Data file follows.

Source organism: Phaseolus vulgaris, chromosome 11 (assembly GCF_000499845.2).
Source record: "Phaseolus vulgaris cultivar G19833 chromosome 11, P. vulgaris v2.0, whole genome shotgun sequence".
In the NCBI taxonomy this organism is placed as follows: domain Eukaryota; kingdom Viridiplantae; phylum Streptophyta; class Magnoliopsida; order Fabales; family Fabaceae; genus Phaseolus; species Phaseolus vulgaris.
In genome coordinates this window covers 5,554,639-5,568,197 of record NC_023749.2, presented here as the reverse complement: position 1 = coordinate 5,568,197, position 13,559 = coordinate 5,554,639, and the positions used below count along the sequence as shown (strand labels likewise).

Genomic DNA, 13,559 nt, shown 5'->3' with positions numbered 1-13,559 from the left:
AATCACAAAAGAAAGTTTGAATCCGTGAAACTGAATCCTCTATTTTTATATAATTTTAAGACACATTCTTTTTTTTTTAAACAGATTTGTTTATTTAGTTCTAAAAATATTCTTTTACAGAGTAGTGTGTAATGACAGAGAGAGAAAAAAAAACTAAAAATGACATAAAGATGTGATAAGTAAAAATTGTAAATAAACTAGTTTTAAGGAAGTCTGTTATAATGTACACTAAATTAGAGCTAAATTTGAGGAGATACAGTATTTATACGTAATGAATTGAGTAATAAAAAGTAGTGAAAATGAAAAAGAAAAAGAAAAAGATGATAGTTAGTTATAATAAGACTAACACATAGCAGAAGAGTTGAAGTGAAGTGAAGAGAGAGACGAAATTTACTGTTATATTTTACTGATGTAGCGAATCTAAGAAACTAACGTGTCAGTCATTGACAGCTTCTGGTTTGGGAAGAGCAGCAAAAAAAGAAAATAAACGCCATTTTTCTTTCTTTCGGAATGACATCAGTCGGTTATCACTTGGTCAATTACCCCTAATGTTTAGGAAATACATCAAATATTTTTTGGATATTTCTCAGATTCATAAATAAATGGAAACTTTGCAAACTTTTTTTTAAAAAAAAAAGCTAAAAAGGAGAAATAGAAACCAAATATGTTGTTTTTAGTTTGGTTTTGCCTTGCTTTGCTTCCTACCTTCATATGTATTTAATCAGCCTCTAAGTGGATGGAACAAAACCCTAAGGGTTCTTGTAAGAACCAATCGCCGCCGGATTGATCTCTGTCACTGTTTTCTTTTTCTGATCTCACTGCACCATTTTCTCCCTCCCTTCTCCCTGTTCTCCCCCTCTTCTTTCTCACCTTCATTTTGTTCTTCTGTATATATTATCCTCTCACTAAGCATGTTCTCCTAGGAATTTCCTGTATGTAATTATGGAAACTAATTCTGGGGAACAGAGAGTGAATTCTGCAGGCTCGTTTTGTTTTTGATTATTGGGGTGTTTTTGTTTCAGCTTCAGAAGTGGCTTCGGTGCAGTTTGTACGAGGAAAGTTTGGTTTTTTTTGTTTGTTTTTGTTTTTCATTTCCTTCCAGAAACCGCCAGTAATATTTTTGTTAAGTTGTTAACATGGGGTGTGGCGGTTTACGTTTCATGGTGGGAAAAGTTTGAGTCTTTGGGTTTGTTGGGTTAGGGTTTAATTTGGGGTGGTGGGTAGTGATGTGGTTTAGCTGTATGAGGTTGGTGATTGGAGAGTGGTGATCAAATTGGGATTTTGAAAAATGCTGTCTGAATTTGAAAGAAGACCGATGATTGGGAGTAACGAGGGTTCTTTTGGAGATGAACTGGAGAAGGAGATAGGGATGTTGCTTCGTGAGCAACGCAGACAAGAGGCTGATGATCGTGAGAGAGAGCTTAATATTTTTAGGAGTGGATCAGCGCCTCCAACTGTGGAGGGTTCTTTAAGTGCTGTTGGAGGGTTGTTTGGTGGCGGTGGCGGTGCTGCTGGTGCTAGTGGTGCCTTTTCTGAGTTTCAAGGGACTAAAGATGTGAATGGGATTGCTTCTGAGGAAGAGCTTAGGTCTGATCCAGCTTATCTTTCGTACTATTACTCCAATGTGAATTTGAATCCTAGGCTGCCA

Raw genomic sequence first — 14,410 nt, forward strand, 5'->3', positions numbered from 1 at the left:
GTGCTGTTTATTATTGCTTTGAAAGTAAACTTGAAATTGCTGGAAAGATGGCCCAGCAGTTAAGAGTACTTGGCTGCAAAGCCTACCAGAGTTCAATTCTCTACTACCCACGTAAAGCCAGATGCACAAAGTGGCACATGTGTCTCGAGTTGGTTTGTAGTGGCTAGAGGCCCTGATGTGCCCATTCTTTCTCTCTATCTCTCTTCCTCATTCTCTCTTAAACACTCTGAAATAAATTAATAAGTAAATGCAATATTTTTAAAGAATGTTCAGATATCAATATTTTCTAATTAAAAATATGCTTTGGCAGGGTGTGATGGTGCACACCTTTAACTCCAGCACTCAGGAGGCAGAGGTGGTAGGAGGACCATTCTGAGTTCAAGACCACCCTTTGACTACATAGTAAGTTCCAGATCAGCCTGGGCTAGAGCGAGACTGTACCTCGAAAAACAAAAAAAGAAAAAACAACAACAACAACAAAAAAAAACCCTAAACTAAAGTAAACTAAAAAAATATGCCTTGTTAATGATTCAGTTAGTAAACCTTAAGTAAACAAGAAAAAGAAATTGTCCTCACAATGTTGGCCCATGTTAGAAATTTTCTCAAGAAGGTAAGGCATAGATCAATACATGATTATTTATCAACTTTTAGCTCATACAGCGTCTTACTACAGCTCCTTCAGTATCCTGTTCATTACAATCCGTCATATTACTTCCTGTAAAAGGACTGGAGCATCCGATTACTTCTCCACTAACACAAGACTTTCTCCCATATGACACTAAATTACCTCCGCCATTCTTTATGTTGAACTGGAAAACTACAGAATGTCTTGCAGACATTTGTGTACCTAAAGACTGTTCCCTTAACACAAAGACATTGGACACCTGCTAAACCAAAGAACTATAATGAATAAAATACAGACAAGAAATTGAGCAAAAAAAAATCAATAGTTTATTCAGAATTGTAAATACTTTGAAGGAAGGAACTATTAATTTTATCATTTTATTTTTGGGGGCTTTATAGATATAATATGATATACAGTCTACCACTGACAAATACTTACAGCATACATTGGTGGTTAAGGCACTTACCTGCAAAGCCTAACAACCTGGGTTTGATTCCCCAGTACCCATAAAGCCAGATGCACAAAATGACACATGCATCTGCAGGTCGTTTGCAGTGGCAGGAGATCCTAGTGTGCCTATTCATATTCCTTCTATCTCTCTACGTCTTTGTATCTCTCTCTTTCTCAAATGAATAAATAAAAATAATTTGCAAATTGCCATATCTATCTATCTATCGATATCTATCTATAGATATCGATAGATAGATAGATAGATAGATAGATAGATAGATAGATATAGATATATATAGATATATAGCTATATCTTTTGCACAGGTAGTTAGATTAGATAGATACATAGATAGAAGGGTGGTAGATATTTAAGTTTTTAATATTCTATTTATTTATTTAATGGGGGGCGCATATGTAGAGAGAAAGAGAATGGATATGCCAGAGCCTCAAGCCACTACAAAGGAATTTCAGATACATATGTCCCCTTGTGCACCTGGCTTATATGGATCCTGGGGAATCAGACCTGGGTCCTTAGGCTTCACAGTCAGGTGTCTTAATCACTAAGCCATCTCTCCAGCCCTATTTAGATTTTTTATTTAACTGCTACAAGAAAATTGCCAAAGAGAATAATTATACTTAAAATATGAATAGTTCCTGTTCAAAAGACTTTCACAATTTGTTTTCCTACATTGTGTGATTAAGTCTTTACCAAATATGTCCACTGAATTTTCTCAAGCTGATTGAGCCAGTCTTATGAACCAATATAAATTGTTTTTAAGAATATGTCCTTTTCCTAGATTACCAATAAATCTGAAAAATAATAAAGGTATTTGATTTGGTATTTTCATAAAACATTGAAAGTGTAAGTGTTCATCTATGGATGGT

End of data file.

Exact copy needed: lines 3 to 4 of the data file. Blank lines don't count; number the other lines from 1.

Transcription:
In the NCBI taxonomy this organism is placed as follows: domain Eukaryota; kingdom Viridiplantae; phylum Streptophyta; class Magnoliopsida; order Fabales; family Fabaceae; genus Phaseolus; species Phaseolus vulgaris.
In genome coordinates this window covers 5,554,639-5,568,197 of record NC_023749.2, presented here as the reverse complement: position 1 = coordinate 5,568,197, position 13,559 = coordinate 5,554,639, and the positions used below count along the sequence as shown (strand labels likewise).